Electric Train Attracts Potential Developers
Six international companies interesting in building the proposed electric train between San José and Heredia, to the north, attended a meeting held by the Public Works and Transport Ministry (MOPT) and the National Concessions Council (CNC) in the capital last Friday.
The half dozen companies attended the three-hour long information session on the project, dubbed TREM, or the Electric Metropolitan Train, where they were presented with the results of a feasibility study for the project.
Hermann Saenger, business development director for one of the attendees, the Canadian firm Bombardier, affirmed his company was interested after reviewing the study.
“What we have seen so far is very complete,” Saenger said. “The feasibility study is very advanced,” Saenger said. “If this persists, I think we will continue to be interested in the project.”
However, the project’s estimated price tag of $345 million, of which the Costa Rican government has pledged to cover $100 million, is something to that needs to be studied further, Saenger said.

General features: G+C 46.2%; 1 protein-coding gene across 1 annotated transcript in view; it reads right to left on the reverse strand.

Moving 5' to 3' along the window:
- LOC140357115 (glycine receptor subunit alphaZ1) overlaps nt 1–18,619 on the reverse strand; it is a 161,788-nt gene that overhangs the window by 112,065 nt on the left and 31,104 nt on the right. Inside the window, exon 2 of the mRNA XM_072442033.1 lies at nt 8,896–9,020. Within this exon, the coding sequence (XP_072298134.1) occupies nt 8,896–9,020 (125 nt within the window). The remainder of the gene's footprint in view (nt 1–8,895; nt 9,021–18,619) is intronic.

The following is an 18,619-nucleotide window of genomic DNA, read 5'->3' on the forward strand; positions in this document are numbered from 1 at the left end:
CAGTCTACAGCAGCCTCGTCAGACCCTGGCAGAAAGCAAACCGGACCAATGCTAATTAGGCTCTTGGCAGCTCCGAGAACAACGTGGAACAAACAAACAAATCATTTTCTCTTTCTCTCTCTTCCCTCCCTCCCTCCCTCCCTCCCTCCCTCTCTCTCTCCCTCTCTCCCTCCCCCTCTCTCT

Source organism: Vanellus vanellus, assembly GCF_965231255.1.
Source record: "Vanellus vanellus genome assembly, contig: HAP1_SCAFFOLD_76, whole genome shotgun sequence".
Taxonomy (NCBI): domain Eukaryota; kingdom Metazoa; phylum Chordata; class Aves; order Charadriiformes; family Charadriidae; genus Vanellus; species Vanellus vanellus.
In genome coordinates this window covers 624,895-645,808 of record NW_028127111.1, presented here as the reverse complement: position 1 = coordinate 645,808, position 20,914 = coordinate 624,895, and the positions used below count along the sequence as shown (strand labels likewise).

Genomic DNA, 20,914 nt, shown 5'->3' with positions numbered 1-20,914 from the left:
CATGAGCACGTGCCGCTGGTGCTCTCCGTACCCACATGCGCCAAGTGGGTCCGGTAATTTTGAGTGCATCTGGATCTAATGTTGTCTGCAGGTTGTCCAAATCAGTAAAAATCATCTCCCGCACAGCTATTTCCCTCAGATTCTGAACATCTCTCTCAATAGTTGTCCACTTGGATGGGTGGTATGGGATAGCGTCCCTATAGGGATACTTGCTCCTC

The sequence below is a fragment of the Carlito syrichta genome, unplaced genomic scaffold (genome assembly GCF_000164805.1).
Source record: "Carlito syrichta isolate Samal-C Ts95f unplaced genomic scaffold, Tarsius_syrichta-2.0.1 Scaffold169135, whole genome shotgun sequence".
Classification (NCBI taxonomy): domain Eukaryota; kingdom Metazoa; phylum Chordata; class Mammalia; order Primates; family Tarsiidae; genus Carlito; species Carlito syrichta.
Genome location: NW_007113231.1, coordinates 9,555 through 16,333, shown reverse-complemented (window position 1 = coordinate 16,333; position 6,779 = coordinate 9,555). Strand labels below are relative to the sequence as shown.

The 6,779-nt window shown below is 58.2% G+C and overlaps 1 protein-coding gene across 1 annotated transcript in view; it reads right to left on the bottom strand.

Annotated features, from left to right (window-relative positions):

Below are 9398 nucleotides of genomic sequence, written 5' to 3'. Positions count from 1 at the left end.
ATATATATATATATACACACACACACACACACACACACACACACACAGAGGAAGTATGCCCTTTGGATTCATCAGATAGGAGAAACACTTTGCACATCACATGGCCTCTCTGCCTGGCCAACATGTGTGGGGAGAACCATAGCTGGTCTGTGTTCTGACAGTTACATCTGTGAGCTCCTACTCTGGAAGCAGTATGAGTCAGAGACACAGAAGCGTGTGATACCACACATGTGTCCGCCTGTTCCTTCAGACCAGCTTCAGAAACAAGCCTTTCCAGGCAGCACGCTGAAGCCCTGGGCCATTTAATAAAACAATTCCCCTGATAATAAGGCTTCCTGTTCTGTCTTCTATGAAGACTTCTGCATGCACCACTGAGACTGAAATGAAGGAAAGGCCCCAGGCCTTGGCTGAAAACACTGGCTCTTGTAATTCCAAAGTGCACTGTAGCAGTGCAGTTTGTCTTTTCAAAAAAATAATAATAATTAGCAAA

“We have seen in other projects worldwide that during the current (economic) slowdown governmental support needs to be higher,” he added. “The returns tend to be slower than what the studies predict.”
Another interested corporation is Pöyry, a global consulting and engineering company based in Sweden.
“We can help companies evaluate the alternatives presented by the feasibility study,” said José Guevara, commercial director for Pöyry Mexico. “What (MOPT) has proposed is an alternative that can help solve what is happening in Costa Rica (in terms of transportation).”
Pöyry has advised a number of companies in the construction of similar projects around the world by accompanying clients through the stages of bidding, supervision and construction of projects of this kind, Guevara said.
The bidding process for this process will officially begin during the second half of 2009. MOPT plans to announce the winner of the concession within the first six months of 2010.
–Vanessa I. Garnica
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